— 2009a. ‘Historico-Critical Hermeneutics in the Study of Women in Early Indian Buddhism.’ Numen 56: 91–117.
— 2009b. ‘Somā, the Learned Brahmin.’ Religions of South Asia 3(1): 93–109.
— 2011. ‘The Female Past in Early Indian Buddhism: The Shared Narrative of the Seven Sisters in the Therī-Apadāna.’ Religions of South Asia 5(1/2): 209–26.
— (ed.). 2013. Women in Early Indian Buddhism: Comparative Textual Studies. Oxford: Oxford University Press.
— Forthcoming. Pāli Biographies of Buddhist Nuns.
Covill, L. 2007. Handsome Nanda (Saundarananda). New York: New York University Press and JJC Foundation.
— 2009. A Metaphorical Study of Saundarananda. Delhi: Motilal Banarsidass.
Dehejia, V. 2009. The Body Adorned: Dissolving Boundaries between the Sacred and Profane in India’s Art. New York: Columbia University Press.
Doniger O’Flaherty, W. 1980. Women, Androgens, and Other Mythical Beasts. Chicago: University of Chicago Press.
Fitzgerald, James L., (ed.). 2004 The Mahābhārata, Volume 7: Book 11: The Book of the Women Book 12: The Book of Peace. Vol. 7. Chicago: University of Chicago Press,
Freiberger, O. 2009. ‘Negative Campaigning: Polemics against Brahmins in a Buddhist Sutta.’ Religions of South Asia 3(1): 61–76.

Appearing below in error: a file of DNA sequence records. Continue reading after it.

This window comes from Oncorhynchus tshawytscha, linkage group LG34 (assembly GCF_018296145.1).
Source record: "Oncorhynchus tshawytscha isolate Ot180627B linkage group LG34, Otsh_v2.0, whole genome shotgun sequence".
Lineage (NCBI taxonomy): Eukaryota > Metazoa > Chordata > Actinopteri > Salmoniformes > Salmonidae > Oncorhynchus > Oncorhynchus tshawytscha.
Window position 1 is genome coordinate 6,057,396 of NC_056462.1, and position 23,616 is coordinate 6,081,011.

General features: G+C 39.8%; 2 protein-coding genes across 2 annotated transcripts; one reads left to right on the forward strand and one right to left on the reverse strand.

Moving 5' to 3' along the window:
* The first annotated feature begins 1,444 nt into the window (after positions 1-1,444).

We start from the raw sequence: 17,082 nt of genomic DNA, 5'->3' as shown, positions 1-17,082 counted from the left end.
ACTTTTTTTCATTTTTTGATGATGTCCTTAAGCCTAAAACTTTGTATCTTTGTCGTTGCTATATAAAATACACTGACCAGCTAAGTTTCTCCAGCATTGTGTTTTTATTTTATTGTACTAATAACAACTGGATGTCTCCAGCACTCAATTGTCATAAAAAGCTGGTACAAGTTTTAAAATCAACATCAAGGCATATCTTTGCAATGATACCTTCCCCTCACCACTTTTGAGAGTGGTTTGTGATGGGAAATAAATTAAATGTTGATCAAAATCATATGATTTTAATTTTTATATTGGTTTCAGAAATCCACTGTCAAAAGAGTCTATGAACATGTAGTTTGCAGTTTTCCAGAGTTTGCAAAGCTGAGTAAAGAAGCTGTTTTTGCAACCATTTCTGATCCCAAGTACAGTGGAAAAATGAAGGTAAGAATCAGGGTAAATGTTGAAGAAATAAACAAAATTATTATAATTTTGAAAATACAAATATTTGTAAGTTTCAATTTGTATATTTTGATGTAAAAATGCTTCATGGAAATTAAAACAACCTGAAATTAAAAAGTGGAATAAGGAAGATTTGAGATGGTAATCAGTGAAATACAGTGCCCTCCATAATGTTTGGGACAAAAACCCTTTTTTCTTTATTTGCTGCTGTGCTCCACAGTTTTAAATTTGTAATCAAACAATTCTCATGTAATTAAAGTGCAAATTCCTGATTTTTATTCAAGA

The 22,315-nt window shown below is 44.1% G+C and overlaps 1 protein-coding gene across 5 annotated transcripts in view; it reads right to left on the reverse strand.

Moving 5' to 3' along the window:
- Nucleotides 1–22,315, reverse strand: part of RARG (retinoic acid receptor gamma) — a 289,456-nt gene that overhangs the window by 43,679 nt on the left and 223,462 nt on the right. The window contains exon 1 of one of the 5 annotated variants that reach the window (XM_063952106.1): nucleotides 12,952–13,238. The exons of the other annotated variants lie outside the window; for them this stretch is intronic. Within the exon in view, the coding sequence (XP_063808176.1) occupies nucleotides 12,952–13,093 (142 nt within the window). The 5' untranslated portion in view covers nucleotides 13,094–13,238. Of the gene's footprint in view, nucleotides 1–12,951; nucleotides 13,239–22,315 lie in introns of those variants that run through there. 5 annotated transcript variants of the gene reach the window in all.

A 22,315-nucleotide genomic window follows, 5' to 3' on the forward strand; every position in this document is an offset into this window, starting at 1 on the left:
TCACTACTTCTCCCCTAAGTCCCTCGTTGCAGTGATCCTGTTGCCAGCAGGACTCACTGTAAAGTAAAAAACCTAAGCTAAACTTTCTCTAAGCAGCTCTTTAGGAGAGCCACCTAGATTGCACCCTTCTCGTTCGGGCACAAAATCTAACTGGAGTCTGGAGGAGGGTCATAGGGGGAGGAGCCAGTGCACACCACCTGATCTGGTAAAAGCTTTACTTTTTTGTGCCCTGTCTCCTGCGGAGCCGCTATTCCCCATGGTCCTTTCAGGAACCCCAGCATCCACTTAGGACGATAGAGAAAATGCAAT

Gerow, E. 1971. A Glossary of Indian Figures of Speech. The Hague: Mouton & Co.
Goldman, R. (trans.). 2005. Ramayana, Book One, Boyhood, by Valmiki. New York: New York University Press and JJC Foundation.
Hiltebeitel, A. 2001. Rethinking the Mahābhārata: A Reader’s Guide to the Education of the Dharma King. Chicago and London: University of Chicago Press.
Horner, I. B. (trans.). 2007. Cariyapiṭaka. The Minor Anthologies of the Pali Canon, Part III. Reprint 1975. Lancaster: The Pali Text Society.
Jamison, S. 2006. ‘Women “Between the Empires” and “Between the Lines”.’ In P. Olivelle (ed.), Between the Empires: Society in India 300 BCE to 400 CE: 191–214. New York: Oxford University Press.
Johnson. E. H. 1975. The Saundarananda of Aśvaghoṣa. Reprint 1928. Delhi: Motilal Banarsidass.
— (trans.). 1998. The Buddhacarita or Acts of the Buddha. Reprint 1936. Delhi: Motilal Banarsidass.